Posted Winston-Salem Journal: Monday, May 30, 2016 8:30 pm

By Bob Feikema Guest columnist

Poverty is front and center in Winston-Salem, thanks to efforts of our city’s Poverty Thought Force, the highly publicized national Red Nose Day and the State of the Community meeting hosted by Mayor Allen Joines, which addressed the impact of the steep decline in median income in the metro area over the past 15 years.

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Bob Feikema, President and CEO of Family Services

Conversations about the causes and solutions to the city’s growing poverty rate are taking place in board rooms, conference rooms and living rooms. But as the renowned journalist H.L. Mencken observed, “You don’t know where you’re going if you don’t know where you’ve been.”

As the area’s first “anti-poverty” agency, Family Services has learned a lot about poverty over the past 110 years. Here are some of the enduring lessons.

Addressing poverty requires compassion. In 1905, a telephone operator by the name of Annie Grogan began her mission of assisting the poor in our community. She founded Family Services (called Associated Charities at the time), the first organized private charity in Winston-Salem. Miss Annie was known as “the mother of charity.” She combined compassion with a genius for organizing community resources to meet the needs of the poor and assist them to become self-supporting. Though assistance was often limited to those considered “deserving,” our area’s first anti-poverty effort was rooted in compassion.

Poverty is structural. In the 1930s the city confronted a calamity — the Great Depression. It was a crisis for which government was ill-prepared. Family Services stepped up to administer federal relief funds to those in need. The Depression showed how systemic factors can produce poverty. It was the failure of the economic system, not flaws in the character of the poor, that created widespread poverty. This lesson was learned again in the aftermath of the 2008 financial crisis.

Poverty is multi-generational. The postwar economic boom promised an era of prosperity for all. However, within economist John Kenneth Galbraith’s “Affluent Society” lay social critic Michael Harrington’s “Other America” — in segregated inner cities, isolated Appalachian hollows and among the elderly. In 1965 a “War on Poverty” was declared and the community turned to Family Services to provide Forsyth County’s Head Start program, which the agency continues to operate to the present day. Head Start recognizes the intergenerational nature of poverty and works to improve the self-sufficiency of parents in the present while developing the capacities of their three to four-year-old children to escape poverty in the future. And with the recent opening of our Early Head Start program for children birth to 36 months, over 600 families annually participate in both programs.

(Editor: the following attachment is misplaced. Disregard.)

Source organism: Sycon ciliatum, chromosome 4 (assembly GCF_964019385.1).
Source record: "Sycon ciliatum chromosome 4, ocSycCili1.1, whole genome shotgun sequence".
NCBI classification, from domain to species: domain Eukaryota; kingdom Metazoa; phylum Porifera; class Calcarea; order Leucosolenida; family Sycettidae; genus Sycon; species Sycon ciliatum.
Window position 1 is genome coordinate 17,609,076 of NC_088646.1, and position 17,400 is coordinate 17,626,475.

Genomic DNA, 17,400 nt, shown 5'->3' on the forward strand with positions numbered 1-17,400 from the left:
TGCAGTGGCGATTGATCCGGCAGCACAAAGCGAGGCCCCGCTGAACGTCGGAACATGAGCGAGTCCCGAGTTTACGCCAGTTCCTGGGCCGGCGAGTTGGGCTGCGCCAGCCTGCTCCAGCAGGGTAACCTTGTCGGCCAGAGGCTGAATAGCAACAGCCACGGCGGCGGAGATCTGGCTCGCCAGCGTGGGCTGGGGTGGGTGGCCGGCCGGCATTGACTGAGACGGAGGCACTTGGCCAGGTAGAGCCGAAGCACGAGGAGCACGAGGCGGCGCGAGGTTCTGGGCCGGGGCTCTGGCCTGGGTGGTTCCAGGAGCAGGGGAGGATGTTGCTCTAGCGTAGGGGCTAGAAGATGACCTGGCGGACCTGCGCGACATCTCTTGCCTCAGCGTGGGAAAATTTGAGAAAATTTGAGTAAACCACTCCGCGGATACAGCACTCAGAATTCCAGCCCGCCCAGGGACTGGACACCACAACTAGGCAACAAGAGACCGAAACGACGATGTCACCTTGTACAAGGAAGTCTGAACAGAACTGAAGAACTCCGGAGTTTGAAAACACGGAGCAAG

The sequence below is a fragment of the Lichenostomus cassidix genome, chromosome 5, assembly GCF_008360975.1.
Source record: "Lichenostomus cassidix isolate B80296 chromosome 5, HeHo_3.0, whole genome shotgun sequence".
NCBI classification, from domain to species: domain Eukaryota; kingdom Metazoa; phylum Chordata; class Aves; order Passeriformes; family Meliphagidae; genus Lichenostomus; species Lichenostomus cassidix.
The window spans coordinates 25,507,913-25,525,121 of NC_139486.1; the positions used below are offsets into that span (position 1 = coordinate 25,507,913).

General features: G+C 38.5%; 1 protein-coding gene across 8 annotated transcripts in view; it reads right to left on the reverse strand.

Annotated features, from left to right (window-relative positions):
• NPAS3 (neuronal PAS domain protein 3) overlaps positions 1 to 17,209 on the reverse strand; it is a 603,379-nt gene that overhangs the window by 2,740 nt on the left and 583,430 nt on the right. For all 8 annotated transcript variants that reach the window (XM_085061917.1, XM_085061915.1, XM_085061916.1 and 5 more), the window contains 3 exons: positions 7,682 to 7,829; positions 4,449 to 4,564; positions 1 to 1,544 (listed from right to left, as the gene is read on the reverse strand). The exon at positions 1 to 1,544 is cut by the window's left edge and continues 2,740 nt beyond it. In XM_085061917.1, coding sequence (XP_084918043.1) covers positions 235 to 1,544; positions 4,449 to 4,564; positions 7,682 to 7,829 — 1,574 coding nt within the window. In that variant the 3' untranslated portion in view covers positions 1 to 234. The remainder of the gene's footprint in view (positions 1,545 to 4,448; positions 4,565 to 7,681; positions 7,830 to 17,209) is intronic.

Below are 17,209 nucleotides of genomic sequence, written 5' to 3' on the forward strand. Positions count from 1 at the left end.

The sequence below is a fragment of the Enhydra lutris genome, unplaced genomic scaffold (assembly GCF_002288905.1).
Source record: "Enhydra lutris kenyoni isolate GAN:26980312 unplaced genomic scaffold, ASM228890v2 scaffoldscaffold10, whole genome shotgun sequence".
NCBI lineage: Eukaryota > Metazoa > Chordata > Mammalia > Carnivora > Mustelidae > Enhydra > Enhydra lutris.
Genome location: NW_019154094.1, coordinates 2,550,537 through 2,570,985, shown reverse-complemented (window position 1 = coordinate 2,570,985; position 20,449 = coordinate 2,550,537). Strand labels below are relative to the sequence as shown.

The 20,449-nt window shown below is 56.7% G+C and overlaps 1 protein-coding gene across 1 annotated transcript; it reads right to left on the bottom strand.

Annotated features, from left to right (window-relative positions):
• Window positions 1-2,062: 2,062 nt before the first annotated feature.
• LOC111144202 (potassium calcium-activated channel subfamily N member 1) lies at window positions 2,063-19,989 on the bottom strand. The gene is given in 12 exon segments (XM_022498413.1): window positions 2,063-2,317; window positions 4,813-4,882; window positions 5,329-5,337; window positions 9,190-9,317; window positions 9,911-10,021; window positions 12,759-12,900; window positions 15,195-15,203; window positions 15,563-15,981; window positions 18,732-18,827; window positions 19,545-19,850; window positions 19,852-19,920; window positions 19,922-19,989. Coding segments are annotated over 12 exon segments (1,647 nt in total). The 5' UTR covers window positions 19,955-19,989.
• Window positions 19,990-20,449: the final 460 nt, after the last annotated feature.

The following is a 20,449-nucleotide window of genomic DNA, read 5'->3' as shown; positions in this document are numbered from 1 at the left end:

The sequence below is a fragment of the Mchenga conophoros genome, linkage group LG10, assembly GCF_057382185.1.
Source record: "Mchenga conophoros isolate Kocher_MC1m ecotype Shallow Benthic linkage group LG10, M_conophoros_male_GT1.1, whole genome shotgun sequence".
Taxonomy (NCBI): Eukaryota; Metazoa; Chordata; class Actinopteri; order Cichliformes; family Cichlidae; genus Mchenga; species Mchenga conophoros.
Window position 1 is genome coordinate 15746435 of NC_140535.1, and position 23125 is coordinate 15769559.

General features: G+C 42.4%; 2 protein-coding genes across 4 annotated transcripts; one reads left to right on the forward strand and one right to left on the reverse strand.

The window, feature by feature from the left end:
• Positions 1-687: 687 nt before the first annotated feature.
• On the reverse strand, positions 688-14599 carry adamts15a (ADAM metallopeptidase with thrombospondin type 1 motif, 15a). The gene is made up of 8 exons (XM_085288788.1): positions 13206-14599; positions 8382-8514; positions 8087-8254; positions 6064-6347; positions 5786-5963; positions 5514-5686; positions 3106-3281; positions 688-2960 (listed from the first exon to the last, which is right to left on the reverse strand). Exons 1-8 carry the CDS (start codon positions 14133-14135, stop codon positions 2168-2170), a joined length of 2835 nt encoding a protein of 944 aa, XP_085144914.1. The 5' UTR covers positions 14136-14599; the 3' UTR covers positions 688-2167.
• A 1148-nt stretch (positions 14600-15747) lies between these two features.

Poverty is associated with family structure. In the 1970s and ’80s, the American family experienced momentous change. The number of children under 18 living in a household headed by a single parent increased from 10 percent of all families in 1970 to 24 percent in 2013. This “feminization of poverty” refers to the fact that over half of all families in poverty are headed by female single parents. Family Services responded to these challenges with the expansion of its counseling and domestic violence programs.

Poverty is a product of isolation. By the 1990s, the loss of manufacturing and middle-skill jobs had risen to a flood. Many of these jobs left the city (and even the country). The jobs that replaced them, often at significantly lower wages, were often located in suburban and exurban areas. The way out of poverty increasingly depended on having reliable transportation to get to work. In 2000, Family Services responded by establishing the Ways to Work program to provide low-interest car loans to enable working parents to commute to and from work. It’s a critical issue. A Harvard study of upward mobility found commuting time to be the single strongest factor for escaping poverty. The longer the average commute in a county, the worse the chances of low-income families moving up the economic ladder.

Eliminate poverty in the future by investing in early childhood now. A scientific consensus has emerged about the profound impact that high quality early childhood development programs can have on the social and income mobility of poor children. Children who participate in these programs are more likely to graduate from high school and attend and graduate from college. As adults they are more likely to be employed, own a home and have health insurance. And they are far less likely to spend time in jail. That’s why Family Services has convened a task force representing various sectors of the community to develop a plan to make Forsyth County the first county in North Carolina with a universal pre-K system. We are committed to creating a community in which all of our children have the opportunity to succeed in school and in life.

If we hope to have a prosperous community in the future we will need to make a major investment in the development and education of our youngest children today.